I don't always agree with Rockwell, but he makes an excellent point about the way the New York Times recently addressed the libertarian movement:
... [R]eporter Robert Draper sought out not quite the top libertarian thinkers in the world, but instead those people most easily reached within a ten-minute walk from the Capitol or the Empire State Building.
Draper begins with an ex-MTV personality and proceeds from there. None of the people whose work and writing have shaped the libertarian movement, and who have converted so many people to our point of view, make an appearance. Ask the hordes of young kids who are devouring libertarian classics how many of them were introduced to libertarianism, or even slightly influenced, by the figures on whom the Times chooses to rely. You already know the answer.
To some conservatives, libertarianism boils down to hookers and dope. Any conversation I try to have with some of the social conservatives immediately devolves into talk about legislating morality and isolationism. Rockwell says in the article that libertarians "... oppose aggression, period. That means we oppose the State, which amounts to institutionalized aggression."
If you had to bring it down to one sentence, that one is not bad. For those who want to not just tell other people what is good for them but force them to conform, libertarianism is what water was to the Wicked Witch. I like "mind your own business" myself -- or the line my father once used to start a street fight: We are in the habit of doing as we please.
I do not care much what my neighbors do, so long as they do me no harm and don't ask me to pay their bills. The problem is that government, by forcing all of us to have "skin in the game", can, as a consequence, demand that we all act "responsibly". The answer is to stop forcing some people to pay for the irresponsible behavior of others.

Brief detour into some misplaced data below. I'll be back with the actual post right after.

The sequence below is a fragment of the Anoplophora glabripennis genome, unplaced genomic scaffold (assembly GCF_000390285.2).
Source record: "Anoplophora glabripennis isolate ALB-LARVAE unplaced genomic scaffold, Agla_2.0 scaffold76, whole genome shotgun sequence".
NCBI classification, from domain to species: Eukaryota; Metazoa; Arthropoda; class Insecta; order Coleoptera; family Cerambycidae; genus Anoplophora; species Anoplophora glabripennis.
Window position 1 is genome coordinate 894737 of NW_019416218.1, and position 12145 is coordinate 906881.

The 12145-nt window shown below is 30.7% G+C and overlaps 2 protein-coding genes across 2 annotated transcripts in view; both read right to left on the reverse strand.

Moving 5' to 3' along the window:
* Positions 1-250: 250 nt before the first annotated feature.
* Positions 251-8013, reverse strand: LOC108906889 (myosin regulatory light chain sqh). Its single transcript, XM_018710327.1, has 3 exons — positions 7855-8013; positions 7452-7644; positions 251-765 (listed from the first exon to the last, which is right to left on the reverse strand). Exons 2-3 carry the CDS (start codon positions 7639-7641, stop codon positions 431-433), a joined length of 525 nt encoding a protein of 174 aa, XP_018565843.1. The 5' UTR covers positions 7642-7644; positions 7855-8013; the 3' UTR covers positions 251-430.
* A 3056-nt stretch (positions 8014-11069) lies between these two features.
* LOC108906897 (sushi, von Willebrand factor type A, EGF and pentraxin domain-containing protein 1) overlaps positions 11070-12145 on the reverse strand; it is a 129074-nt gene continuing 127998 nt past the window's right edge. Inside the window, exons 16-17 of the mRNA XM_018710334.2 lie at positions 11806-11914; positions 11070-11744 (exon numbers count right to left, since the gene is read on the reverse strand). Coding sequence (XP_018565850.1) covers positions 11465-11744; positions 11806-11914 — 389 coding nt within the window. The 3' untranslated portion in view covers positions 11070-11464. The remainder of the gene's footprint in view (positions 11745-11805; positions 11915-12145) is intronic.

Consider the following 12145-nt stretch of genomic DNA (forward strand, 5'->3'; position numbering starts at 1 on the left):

Peter should not be robbed for Paul's sake, regardless of whether Paul is an unfortunate victim of a traffic accident or a victim of his own crack addiction. Medicare and Medicaid were the nose of the camel. The whole beast is in now and dropping Obamacare all over the floor.
Most social conservatives are in agreement with libertarians to that point.
I don't gamble, smoke, drink, or do drugs. I've never even been inside a Hooter's let alone anything like a "gentlemen's club". I do, however, like girls. I think abortion is murder, and, while I can't condone or in anyway approve of what he did, I can understand the thinking of the man who murdered the odious Wichita abortionist, Dr. George Tiller. I think local communities ought to be able to decide, based on their local standards, whether or not it is acceptable to pray before a football game.
No matter how someone chooses to define it, I am socially conservative. The trouble is that the system powerful and far-reaching enough to coerce everyone into adhering to my social standards is also powerful and far-reaching enough to coerce me into adhering to someone else's. See how that works?
When we see something egregiously wicked, we are apt to scream, "There ought to be a law!" And that's exactly what the people who forced Obamacare on us thought. Sure, it's tyrannical, stupid, counterproductive and likely to bankrupt us, but some fool thought it was a good idea to force people to buy government-approved insurance -- the same way a whole bunch of fools thought it was a good idea to prohibit the consumption of alcohol or lock up people who smoke weed or that what a couple of consenting adults do for entertainment is somehow their business.
Golden Rule: Whatever you want others to do for you, do the same to them, the Man said.
I want them to stop minding my business so I've stopped minding theirs.